Philip Flood @Philip_Flood 30m30 minutes ago Camden Town, London How many teachers are using levels and sub levels in #KS3music asks @DrFautley – 95% teachers in the room raise their hands @TTMLondon 
It seems that music teachers’ classroom lives are governed by systems of accountability concerned with pupil progression and ways of showing this. And this means progression against non-negotiable standards, that is, levels of attainment.
But now that ‘levels’ have been officially withdrawn a window for fresh thinking is available. But before you say: ‘ah, no more levels’, ‘performance descriptors’ for Key Stage 1 and 2 come into view. Not in music yet, but watch this space.
To imagine there would be a world without the benchmarking of standards would of course be utopian fantasy. Or would it?
Are the setting of standards inevitable in music in the first nine years of schooling?
One view might be to simply focus on individual pupil musical journeys. These could be guided by a commitment to core musical values, ways of being musical and the expressed and inferred needs of the pupil. 
The pupil, with some guidance, would be setting their own standards, developing that all-important sense of self-identity, self-understanding and other-understanding that we see achieved through out-of-school music making. 
However, there is a National Curriculum for Music which sets out what is to be attained at each key stage creating age-related standards. While as yet this has not been translated into ‘performance descriptors’, there are nevertheless statutory expectations implying standards.
Ofsted exists in large part to report on standards including standards in Music. Could this be done without reference to commonly agreed standards? No, it would be perverse for Ofsted to inspect without making comparisons (as we all do) and thus define and defer to standards. 
To resist the need for commonly agreed standards in Music would invite questions about the status of music as a National Curriculum subject. On what basis could Music claim its position in a curriculum sponsored by the state without a measure of accountability based upon expected standards?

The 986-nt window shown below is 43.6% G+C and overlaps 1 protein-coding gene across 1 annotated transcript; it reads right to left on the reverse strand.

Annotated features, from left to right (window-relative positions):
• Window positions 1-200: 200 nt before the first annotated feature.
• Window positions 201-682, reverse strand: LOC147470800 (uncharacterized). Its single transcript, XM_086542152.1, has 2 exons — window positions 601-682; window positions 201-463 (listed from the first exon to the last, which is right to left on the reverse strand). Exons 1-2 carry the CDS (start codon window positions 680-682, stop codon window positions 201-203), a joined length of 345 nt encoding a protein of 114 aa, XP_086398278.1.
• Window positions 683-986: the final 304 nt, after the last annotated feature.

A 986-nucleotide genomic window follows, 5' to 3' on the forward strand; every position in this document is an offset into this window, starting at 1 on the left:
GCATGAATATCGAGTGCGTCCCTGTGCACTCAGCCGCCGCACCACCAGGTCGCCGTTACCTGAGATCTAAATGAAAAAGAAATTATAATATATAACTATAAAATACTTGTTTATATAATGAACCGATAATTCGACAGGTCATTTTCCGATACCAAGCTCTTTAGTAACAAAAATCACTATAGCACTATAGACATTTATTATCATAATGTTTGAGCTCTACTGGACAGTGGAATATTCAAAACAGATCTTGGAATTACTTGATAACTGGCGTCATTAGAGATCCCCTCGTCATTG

One solution might be for the arts, while being in the National Curriculum, to be understood differently by government. They could have statutory status while being allowed to flourish with standards emerging from local practice and always something to be negotiated, fluid, never fixed or codified. After all, isn’t this, in some part at least, the point of the arts?
Beyond the school artistic standards shift across time and place. They are negotiated, set, re-negotiated, reset and continually revised through what emerges from practice.
We might envisage music and the arts in school operating as they do in the world where there is no imperative upon ‘learning’, rather upon experiencing, knowing and valuing while still serving worthwhile educational ends. And where instead of assessment there is evaluation, an easily felt ‘taking stock’ or reviewing the situation.
We live, so it seems, with the irreducible tension between music as practiced in the world and as constrained by the school and beholden to ‘learning’ and ‘progression in learning’.
One move might be to abandon the idea of ‘assessment for learning’ altogether, detaching assessment from learning while attaching it to the quality of the music being made here and now. This is how musical practices flourishes in the world.
‘It’s all about learning stupid’, I hear you all shout as I cower to avoid the brickbats.
The language of education is overwhelmed by the discourse of learning. With each week comes a new concept associated with learning. Until the recent Music Mark conference I hadn’t heard of the concept of ‘learning behaviour’, for example.
‘Learning behaviour’: edubable or necessary part of the managerial lexicon? Both perhaps.
We should take care that ‘learning’ doesn’t become William Blake’s worm in the night destroying the concept of education.
 Tweet received November 25. It should be no surprise that levels are firmly in place or that music teachers are beholden to sub-leveling. High stakes in-school accountability rules and will continue to do so as long as schooling is conceived of in performative terms.
 For the concept of ‘expressed and inferred needs’ see Nel Noddings (2004) Happiness and Education. Cambridge University Press.
 A speculative comment. But see the research of Doug Lonie on self-identity in youth music making.
The idea of self-defined standards would need to take into account the way pupils measure themselves against models they aspire to and use to benchmark their own performance. The idea of ‘my own standards’ may be a fallacy. (late edit: ‘chimera’ is better than ‘fallcacy’)
 Of course, before the invention of Ofsted HMI monitored standards in music education for over 100 years without the help of levels.